February: month of skunk journeys and astonishing weather shifts, of walks under clear skies and under evening rain showers, of so-many-essays-to-grade for my students and so-many-people-to-thank for social media birthday wishes, of fears and hopes, of confidence and uncertainty, of ice clattering out of pine trees and daffodils illumining the space around the Chinaberry tree. And of learning things.
1. I learned that cyber-dogs are no longer merely the stuff of Aardman Animations’ Wallace and Gromit — though Preston the evil cyber-dog from “A Close Shave” makes these dog-like robots seem scarier than they necessarily should be:
2. Also on the scary-science front, I learned that scientists think human head transplants could begin to happen as soon as 2017. Obviously, the head-transplant would be for the benefit of the person possessing the head, not for the benefit of the person possessing the body. But the idea gives me the creeps, and I think I’d rather stay in my own body, even if it means a shorter, more painful life. (It also raises so many questions about bodies and souls and how they are connected. Is the head the essence of a person? This science seems to assume that our heads live on our bodies like hermit crabs live inside shells. But I don’t think it’s quite like that.)
4. I learned that sometimes the only morning in the week when you wake up eager to go to work is the day that, on threat of snow, work is cancelled and you stay home all day watching the trees ice over.
5. I learned how computer thesauri combined with poor grammar mastery can result in things like “role model subsequent.” It took me an unnecessarily long time to figure out that in the author’s mind “subsequent” = “following.” But while “following” can be an adjective or a noun — and in this case would be a noun — “subsequent” is just an adjective.
7. I learned about AirDrop on my MacBook — only a year after getting the MacBook. But so handy!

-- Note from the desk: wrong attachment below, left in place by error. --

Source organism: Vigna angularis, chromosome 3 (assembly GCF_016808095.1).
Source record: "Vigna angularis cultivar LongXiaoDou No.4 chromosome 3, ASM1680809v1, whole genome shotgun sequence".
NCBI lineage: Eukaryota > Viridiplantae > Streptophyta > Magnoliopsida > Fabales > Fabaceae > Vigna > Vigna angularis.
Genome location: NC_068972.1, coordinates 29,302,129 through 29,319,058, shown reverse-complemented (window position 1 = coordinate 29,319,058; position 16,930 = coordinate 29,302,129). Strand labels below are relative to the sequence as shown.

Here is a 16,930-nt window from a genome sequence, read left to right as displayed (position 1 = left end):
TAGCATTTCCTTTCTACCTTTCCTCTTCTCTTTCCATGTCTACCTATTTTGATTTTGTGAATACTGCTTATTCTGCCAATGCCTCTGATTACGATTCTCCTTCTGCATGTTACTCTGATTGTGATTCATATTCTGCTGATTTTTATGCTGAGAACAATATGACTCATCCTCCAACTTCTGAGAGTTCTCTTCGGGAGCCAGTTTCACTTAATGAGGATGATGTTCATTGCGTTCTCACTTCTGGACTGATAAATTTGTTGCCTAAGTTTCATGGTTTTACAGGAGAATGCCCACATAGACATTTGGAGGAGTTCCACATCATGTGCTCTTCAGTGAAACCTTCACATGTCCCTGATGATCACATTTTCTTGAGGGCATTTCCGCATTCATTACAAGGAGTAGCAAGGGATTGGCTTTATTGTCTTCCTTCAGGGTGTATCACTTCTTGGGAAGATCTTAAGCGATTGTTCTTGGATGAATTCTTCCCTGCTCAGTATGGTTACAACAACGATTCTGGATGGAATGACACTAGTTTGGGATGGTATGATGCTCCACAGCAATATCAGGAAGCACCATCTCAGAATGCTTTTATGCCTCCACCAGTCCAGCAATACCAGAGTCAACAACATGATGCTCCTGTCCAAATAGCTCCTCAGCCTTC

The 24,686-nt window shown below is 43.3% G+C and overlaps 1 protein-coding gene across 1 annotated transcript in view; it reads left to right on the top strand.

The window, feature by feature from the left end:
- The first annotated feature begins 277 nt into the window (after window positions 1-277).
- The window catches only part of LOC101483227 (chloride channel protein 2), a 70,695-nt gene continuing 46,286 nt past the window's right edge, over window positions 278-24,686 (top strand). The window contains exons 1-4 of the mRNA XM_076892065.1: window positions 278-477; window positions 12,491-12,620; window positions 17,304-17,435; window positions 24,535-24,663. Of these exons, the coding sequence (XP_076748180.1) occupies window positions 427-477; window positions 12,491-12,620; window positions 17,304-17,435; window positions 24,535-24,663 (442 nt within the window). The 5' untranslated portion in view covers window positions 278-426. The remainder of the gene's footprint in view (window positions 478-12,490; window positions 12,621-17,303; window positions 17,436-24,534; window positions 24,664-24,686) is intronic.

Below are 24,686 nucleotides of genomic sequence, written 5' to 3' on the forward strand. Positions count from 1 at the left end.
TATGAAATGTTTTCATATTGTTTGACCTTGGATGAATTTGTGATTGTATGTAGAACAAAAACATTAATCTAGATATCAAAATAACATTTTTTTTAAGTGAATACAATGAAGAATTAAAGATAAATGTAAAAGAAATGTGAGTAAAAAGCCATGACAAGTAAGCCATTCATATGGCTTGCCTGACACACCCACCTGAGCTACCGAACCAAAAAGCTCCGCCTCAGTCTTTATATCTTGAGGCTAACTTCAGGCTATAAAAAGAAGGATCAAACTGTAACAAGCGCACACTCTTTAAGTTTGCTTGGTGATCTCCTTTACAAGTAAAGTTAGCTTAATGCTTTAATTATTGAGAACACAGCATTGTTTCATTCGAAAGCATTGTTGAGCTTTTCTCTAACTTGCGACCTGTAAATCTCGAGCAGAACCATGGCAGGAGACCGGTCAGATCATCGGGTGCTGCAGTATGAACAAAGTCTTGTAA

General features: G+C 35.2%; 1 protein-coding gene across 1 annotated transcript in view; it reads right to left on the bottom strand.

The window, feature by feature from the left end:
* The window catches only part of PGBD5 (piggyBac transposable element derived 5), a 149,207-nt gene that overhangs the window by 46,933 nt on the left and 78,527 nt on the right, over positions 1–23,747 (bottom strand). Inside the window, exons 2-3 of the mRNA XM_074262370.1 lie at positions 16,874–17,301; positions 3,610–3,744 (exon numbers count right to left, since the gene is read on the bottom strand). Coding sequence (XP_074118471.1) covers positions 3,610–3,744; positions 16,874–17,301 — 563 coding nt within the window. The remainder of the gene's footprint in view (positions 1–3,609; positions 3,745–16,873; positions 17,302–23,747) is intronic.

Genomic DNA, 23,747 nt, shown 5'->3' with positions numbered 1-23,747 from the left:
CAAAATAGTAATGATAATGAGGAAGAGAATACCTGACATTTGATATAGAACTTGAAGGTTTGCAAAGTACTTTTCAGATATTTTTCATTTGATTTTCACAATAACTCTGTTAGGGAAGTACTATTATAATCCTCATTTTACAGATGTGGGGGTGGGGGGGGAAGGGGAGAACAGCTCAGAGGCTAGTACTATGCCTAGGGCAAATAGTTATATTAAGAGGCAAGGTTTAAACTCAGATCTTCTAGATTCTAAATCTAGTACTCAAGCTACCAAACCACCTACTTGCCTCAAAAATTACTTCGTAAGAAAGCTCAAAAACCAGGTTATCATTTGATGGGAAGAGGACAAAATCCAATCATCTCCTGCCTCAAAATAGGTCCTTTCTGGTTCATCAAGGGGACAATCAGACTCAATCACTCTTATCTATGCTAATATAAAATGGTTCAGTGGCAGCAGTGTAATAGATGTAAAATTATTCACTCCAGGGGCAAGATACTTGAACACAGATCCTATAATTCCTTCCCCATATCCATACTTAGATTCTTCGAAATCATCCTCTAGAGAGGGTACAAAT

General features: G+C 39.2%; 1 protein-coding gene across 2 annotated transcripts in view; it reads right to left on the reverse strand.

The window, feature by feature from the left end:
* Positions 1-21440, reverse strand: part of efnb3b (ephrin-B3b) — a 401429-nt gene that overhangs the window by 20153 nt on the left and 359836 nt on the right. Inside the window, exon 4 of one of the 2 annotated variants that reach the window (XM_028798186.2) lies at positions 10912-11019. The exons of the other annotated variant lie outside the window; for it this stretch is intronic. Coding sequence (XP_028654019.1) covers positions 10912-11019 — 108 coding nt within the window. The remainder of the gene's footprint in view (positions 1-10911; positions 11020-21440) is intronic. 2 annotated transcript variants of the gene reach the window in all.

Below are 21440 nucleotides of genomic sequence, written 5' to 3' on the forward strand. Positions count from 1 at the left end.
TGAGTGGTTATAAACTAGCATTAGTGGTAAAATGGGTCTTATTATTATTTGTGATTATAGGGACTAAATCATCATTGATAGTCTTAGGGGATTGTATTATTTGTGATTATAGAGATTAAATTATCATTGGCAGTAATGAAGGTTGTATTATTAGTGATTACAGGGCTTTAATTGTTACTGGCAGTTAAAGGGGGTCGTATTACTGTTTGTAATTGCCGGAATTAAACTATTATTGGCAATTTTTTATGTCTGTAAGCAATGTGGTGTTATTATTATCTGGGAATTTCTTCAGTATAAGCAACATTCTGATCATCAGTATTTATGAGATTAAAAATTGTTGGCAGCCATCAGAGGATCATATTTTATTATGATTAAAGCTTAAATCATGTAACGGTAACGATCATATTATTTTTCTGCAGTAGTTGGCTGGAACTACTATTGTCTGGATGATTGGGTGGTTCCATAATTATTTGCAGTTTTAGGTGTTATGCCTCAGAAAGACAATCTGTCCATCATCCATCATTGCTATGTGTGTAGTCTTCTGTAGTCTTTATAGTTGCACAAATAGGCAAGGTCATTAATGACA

8. I learned that the sound of my empty classroom — a classroom with a computer at every seat — is like the hum in Uncle Andrew’s study in The Magician’s Nephew. In the book, the hum comes from the green and yellow rings which take you in and out of worlds — and is not, in some sense, a room full of computers a sort of wood-between-the-worlds? I take satisfaction in shutting down each of the 37 computers and reducing the room to silence before I walk out.
9. I learned even more of the complications of Middle Eastern politics as I listened to NPR reporter Robert Siegel talk of his recent visit to Jordan:
I’ll tell you what one Jordanian told me – and he would never be quoted on this publicly. He said what he had really been afraid of was that ISIS would hand over Moath Kasasbeh, the pilot, alive. What would have happened then, he asked? Would Jordan have turned pro-ISIS in the streets if that had been the result? It still worried him.
It reminds me of the frighteningly fine line between good and evil, and of the dangers of not giving bad things their proper bad names. (G. K. Chesterton points out that the Victorians allowed the propagation of all kinds of immorality because they were too prim to refer to ugly things except in euphemisms — and euphemisms cover the ugliness which, to be eradicated, must be exposed.)
10. Speaking of naming things, this article by Kevin Loria at Business Insider raises the question of whether we can see colors that do not have names. And it makes me wonder what I’ve wondered before: can we know that we’re all seeing the same things which we name the same? I saw the dress as gold and white, and it made me wonder. . . . Even in walking by sight it seems we walk by faith.
12. I learned that Marilynne Robinson’s newest novel, Lila, is good to read, though somewhat disquieting in its ending. It’s a novel in part about finding home and grace, unexpectedly and even perhaps against one’s will, in unexpected people and places. Many passages resonated, but I’ll share this one:
It felt very good. . . . Good like rest and quiet, like something you could live without but you needed anyway. That you had to learn how to miss and then you’d never stop missing it.
©2015 by Stacy Nott